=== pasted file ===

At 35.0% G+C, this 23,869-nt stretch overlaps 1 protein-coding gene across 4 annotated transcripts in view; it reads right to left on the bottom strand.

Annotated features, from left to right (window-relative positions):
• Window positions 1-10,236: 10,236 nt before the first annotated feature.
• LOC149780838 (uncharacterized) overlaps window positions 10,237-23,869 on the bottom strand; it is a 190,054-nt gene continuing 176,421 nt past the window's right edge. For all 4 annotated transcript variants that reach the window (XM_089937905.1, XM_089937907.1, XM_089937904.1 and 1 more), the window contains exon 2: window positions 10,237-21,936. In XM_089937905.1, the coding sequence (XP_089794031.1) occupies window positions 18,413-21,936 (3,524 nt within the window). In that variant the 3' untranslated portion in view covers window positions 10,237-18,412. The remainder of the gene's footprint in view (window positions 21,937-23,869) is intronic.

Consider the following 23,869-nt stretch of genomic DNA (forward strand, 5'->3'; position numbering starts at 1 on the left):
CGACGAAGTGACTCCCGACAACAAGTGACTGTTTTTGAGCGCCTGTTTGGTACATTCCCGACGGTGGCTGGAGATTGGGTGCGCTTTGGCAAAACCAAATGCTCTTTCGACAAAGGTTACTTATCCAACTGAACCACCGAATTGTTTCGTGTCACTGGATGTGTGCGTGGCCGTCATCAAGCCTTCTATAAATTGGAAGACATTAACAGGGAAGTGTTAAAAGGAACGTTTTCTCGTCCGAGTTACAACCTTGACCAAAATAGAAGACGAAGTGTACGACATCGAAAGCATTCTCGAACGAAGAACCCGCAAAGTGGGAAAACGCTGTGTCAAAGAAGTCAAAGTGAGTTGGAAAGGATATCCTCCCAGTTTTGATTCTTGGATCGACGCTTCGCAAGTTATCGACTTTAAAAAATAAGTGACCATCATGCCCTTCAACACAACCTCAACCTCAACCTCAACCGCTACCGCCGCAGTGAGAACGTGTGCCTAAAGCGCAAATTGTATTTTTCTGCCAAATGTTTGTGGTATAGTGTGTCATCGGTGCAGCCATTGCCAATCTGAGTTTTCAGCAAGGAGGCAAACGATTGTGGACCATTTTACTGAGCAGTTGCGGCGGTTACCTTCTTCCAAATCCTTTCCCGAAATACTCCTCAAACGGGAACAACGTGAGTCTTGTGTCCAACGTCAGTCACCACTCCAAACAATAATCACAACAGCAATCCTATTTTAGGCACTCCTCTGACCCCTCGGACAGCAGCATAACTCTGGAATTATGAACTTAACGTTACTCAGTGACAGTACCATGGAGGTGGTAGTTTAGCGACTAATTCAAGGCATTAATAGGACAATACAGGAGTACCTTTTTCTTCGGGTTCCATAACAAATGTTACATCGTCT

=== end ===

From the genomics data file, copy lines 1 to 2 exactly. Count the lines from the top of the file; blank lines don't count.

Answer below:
At 35.0% G+C, this 23,869-nt stretch overlaps 1 protein-coding gene across 4 annotated transcripts in view; it reads right to left on the bottom strand.

Annotated features, from left to right (window-relative positions):